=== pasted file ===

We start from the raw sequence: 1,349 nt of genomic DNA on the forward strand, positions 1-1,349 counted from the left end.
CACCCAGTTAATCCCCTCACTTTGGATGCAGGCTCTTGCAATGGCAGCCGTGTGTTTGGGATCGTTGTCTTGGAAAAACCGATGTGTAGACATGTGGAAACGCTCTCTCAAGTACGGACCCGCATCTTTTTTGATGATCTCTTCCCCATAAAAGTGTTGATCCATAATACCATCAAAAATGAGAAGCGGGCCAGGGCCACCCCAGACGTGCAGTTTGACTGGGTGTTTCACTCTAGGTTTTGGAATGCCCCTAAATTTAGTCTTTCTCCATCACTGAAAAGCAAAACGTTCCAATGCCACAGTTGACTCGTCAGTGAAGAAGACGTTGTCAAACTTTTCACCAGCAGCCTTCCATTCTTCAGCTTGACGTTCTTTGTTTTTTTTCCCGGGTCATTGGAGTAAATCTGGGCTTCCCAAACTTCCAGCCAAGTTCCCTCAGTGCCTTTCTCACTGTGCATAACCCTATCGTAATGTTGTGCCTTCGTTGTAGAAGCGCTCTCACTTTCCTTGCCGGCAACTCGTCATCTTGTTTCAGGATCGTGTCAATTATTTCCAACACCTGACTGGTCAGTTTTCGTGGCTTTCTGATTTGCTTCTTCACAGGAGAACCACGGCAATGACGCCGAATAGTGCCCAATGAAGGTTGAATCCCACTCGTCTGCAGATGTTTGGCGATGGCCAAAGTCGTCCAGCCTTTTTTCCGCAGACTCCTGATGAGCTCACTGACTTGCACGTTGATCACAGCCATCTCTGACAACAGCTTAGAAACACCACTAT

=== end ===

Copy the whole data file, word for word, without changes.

We start from the raw sequence: 1,349 nt of genomic DNA on the forward strand, positions 1-1,349 counted from the left end.
CACCCAGTTAATCCCCTCACTTTGGATGCAGGCTCTTGCAATGGCAGCCGTGTGTTTGGGATCGTTGTCTTGGAAAAACCGATGTGTAGACATGTGGAAACGCTCTCTCAAGTACGGACCCGCATCTTTTTTGATGATCTCTTCCCCATAAAAGTGTTGATCCATAATACCATCAAAAATGAGAAGCGGGCCAGGGCCACCCCAGACGTGCAGTTTGACTGGGTGTTTCACTCTAGGTTTTGGAATGCCCCTAAATTTAGTCTTTCTCCATCACTGAAAAGCAAAACGTTCCAATGCCACAGTTGACTCGTCAGTGAAGAAGACGTTGTCAAACTTTTCACCAGCAGCCTTCCATTCTTCAGCTTGACGTTCTTTGTTTTTTTTCCCGGGTCATTGGAGTAAATCTGGGCTTCCCAAACTTCCAGCCAAGTTCCCTCAGTGCCTTTCTCACTGTGCATAACCCTATCGTAATGTTGTGCCTTCGTTGTAGAAGCGCTCTCACTTTCCTTGCCGGCAACTCGTCATCTTGTTTCAGGATCGTGTCAATTATTTCCAACACCTGACTGGTCAGTTTTCGTGGCTTTCTGATTTGCTTCTTCACAGGAGAACCACGGCAATGACGCCGAATAGTGCCCAATGAAGGTTGAATCCCACTCGTCTGCAGATGTTTGGCGATGGCCAAAGTCGTCCAGCCTTTTTTCCGCAGACTCCTGATGAGCTCACTGACTTGCACGTTGATCACAGCCATCTCTGACAACAGCTTAGAAACACCACTAT